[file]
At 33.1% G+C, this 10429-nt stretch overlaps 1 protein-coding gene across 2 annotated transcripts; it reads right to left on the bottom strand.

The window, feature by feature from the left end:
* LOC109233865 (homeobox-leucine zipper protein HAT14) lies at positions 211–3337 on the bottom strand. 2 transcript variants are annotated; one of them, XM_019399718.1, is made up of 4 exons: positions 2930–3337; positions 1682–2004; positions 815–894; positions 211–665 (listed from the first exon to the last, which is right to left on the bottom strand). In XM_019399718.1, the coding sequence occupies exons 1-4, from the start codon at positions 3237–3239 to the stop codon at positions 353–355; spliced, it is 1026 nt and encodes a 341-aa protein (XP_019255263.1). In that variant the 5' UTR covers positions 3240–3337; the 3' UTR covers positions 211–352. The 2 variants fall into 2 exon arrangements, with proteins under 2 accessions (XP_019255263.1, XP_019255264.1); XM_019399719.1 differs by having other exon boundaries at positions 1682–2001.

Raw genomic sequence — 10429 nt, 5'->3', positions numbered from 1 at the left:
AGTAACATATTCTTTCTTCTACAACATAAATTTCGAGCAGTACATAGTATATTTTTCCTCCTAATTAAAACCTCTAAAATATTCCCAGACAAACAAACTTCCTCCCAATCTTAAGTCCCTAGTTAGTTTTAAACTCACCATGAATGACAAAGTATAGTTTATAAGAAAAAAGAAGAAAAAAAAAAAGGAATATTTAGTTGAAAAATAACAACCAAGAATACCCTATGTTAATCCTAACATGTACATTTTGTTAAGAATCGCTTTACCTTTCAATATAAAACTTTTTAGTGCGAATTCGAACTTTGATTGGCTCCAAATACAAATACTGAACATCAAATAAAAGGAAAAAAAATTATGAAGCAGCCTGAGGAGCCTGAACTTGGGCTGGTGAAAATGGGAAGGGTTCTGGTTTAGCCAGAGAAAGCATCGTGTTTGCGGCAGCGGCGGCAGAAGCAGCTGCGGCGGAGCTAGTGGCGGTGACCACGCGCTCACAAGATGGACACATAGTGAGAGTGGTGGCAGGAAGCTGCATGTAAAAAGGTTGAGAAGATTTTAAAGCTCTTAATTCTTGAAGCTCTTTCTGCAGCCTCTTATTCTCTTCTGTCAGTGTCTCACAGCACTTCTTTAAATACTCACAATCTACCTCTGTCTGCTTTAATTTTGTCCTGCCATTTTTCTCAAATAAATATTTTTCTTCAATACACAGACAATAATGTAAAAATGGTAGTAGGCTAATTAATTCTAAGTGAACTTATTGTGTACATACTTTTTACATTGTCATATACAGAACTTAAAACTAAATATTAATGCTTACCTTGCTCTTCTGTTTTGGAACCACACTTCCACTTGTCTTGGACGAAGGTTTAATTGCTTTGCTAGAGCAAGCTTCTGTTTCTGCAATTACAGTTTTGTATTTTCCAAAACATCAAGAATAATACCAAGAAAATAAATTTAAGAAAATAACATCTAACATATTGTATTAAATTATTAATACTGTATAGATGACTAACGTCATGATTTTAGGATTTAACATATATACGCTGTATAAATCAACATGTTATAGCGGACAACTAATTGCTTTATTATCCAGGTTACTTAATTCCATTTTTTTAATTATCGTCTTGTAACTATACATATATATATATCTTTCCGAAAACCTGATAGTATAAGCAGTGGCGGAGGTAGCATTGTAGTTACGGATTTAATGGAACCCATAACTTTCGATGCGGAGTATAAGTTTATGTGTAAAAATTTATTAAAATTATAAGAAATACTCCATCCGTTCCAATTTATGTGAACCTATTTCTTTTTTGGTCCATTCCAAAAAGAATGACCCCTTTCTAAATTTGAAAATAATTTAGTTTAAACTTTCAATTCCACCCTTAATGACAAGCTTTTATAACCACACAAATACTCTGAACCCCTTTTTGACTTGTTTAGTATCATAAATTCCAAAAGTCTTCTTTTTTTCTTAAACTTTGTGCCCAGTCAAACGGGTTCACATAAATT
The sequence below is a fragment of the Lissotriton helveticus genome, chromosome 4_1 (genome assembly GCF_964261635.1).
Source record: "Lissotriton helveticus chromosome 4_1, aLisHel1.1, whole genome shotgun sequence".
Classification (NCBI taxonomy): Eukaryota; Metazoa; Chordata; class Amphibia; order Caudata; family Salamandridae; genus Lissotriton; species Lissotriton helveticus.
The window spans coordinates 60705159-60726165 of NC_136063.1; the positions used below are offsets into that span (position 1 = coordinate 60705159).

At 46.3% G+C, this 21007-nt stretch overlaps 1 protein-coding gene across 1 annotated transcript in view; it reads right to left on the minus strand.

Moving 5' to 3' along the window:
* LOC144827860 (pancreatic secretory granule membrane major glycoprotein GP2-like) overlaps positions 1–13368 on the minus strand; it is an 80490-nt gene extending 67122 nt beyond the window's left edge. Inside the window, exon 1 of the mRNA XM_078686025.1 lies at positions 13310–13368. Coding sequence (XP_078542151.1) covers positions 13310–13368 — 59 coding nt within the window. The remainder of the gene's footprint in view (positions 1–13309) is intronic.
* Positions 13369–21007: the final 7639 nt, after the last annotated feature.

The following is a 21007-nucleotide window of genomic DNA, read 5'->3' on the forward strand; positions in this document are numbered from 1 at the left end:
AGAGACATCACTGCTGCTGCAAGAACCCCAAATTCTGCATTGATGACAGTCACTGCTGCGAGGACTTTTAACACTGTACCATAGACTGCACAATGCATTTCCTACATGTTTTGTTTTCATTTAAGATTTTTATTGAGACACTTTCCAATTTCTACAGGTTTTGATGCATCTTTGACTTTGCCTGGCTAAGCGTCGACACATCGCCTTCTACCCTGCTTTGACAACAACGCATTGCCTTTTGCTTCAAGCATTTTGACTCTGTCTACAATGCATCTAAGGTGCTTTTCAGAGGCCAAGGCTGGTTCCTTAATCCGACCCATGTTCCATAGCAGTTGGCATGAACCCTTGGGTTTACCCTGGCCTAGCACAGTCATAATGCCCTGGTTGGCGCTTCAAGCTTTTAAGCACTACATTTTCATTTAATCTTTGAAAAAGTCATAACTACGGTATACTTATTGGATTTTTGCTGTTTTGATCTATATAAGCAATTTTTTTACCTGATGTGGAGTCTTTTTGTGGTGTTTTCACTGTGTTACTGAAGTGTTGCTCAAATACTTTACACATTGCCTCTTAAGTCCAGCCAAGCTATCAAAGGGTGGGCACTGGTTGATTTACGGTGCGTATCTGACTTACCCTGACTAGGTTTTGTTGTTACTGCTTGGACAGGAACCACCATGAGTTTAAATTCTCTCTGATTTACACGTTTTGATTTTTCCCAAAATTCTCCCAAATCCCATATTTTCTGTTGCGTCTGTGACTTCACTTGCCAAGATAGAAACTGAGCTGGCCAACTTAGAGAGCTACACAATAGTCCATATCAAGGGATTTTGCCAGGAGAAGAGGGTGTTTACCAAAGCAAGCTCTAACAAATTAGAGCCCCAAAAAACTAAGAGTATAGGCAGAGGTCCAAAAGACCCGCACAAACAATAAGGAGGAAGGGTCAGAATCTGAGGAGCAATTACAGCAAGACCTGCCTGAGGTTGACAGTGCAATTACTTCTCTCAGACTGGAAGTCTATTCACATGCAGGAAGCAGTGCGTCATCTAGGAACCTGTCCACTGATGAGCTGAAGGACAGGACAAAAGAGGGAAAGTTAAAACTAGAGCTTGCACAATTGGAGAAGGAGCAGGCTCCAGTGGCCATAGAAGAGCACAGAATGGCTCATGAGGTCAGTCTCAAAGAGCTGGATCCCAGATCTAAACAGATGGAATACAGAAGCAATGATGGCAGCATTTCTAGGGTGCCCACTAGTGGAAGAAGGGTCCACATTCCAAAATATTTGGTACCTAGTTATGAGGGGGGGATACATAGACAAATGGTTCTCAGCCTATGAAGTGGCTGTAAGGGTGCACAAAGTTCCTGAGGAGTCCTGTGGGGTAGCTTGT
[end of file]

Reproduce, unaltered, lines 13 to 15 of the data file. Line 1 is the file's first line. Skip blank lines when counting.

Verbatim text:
* Positions 13369–21007: the final 7639 nt, after the last annotated feature.

The following is a 21007-nucleotide window of genomic DNA, read 5'->3' on the forward strand; positions in this document are numbered from 1 at the left end:
AGAGACATCACTGCTGCTGCAAGAACCCCAAATTCTGCATTGATGACAGTCACTGCTGCGAGGACTTTTAACACTGTACCATAGACTGCACAATGCATTTCCTACATGTTTTGTTTTCATTTAAGATTTTTATTGAGACACTTTCCAATTTCTACAGGTTTTGATGCATCTTTGACTTTGCCTGGCTAAGCGTCGACACATCGCCTTCTACCCTGCTTTGACAACAACGCATTGCCTTTTGCTTCAAGCATTTTGACTCTGTCTACAATGCATCTAAGGTGCTTTTCAGAGGCCAAGGCTGGTTCCTTAATCCGACCCATGTTCCATAGCAGTTGGCATGAACCCTTGGGTTTACCCTGGCCTAGCACAGTCATAATGCCCTGGTTGGCGCTTCAAGCTTTTAAGCACTACATTTTCATTTAATCTTTGAAAAAGTCATAACTACGGTATACTTATTGGATTTTTGCTGTTTTGATCTATATAAGCAATTTTTTTACCTGATGTGGAGTCTTTTTGTGGTGTTTTCACTGTGTTACTGAAGTGTTGCTCAAATACTTTACACATTGCCTCTTAAGTCCAGCCAAGCTATCAAAGGGTGGGCACTGGTTGATTTACGGTGCGTATCTGACTTACCCTGACTAGGTTTTGTTGTTACTGCTTGGACAGGAACCACCATGAGTTTAAATTCTCTCTGATTTACACGTTTTGATTTTTCCCAAAATTCTCCCAAATCCCATATTTTCTGTTGCGTCTGTGACTTCACTTGCCAAGATAGAAACTGAGCTGGCCAACTTAGAGAGCTACACAATAGTCCATATCAAGGGATTTTGCCAGGAGAAGAGGGTGTTTACCAAAGCAAGCTCTAACAAATTAGAGCCCCAAAAAACTAAGAGTATAGGCAGAGGTCCAAAAGACCCGCACAAACAATAAGGAGGAAGGGTCAGAATCTGAGGAGCAATTACAGCAAGACCTGCCTGAGGTTGACAGTGCAATTACTTCTCTCAGACTGGAAGTCTATTCACATGCAGGAAGCAGTGCGTCATCTAGGAACCTGTCCACTGATGAGCTGAAGGACAGGACAAAAGAGGGAAAGTTAAAACTAGAGCTTGCACAATTGGAGAAGGAGCAGGCTCCAGTGGCCATAGAAGAGCACAGAATGGCTCATGAGGTCAGTCTCAAAGAGCTGGATCCCAGATCTAAACAGATGGAATACAGAAGCAATGATGGCAGCATTTCTAGGGTGCCCACTAGTGGAAGAAGGGTCCACATTCCAAAATATTTGGTACCTAGTTATGAGGGGGGGATACATAGACAAATGGTTCTCAGCCTATGAAGTGGCTGTAAGGGTGCACAAAGTTCCTGAGGAGTCCTGTGGGGTAGCTTGT